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Respect evident between Toews, Crosby

In the 1990’s, the Chicago Blackhawks and the Pittsburgh Penguins ignited a semi-rivalry that still leaves a bitter taste today. While the Penguins don’t strike as heated of a chord as say, the St. Louis Blues or the Detroit Red Wings, a gritty contest is still expected when these two teams meet.


However, leaders understand when to butt-heads, and when to cooperate. A national stage is no place for bickering. Which is why when Pittsburgh’s Sidney Crosby was amongst talks of captaining the Canadian National team for the Olympics, he chose to bandage the wounds between Chicago and Pittsburgh.


Crosby asked for the support of Blackhawks’s captain Jonathan Toews before officially accepting the ‘C’ for team Canada. Crosby captained the team during the last Olympic games, and helped to bring home the top prize off the ‘Golden Goal,’ but not selecting Toews as captain was not a simple decision.


“Crosby wanted to make sure it was okay with him because of the fact that he’s won a couple Cups,” said coach Mike Babcock. He went on to say how Toews is highly regarded among all levels of professional hockey, and that Toews is a big reason why the Blackhawks win. He’s right.


Crosby wanted to make sure Toews was okay with the role assignments, as Toews would be selected as an alternate. Toews was happy to be given “any role” he would be given and was just excited and focused on being a part of the team and the Olympic games.


“It’s a quick two weeks, everyone really focuses on their own game but also tries to find that team chemistry that is gong to make a difference for us,” said Toews.


“For Sidney to ask the other guys for their approval, I don’t think he needed to do that. That just shows the kind of guy he is and obviously a great captain in Pittsburgh.”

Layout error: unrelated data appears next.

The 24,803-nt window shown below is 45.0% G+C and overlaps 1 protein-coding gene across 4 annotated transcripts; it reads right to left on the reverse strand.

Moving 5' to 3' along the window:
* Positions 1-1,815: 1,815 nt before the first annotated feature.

More than a nice gesture, this is the kind of example that separates hockey from so many other sports. While both players are considered two of the best in the current game, possibly two of the best to ever play, both strong considerations for a highly prestigious role on an international level, and bitter opponents on any other seasonal night, the two still look at each other with respect and admiration.


It’s another example of the special respect that shimmers in other parts of the game. Fierce, hard-fought wars on the ice through the intensity of a Game 7 playoff tilt end in a handshake line where players pat each other on the back and nod in appreciation of each other’s intensity.


Two heavyweight tough guys decide to settle game inconsistencies with their fists, not because they hate each other but because they love their team. And afterward in the locker room, have nothing but positives to say about their opponent.

That kind of respected-rivalry is a heavy theme in the game of hockey and it was impressive to see it show through even at the start of the Olympics. It’s something other sports don’t have and other non-hockey fans have trouble understanding.





David Schauer is an award-winning, professional writer who has been involved in organized hockey for over twenty years. He has been published hundreds of times; about the same number of times he has been checked into the boards.

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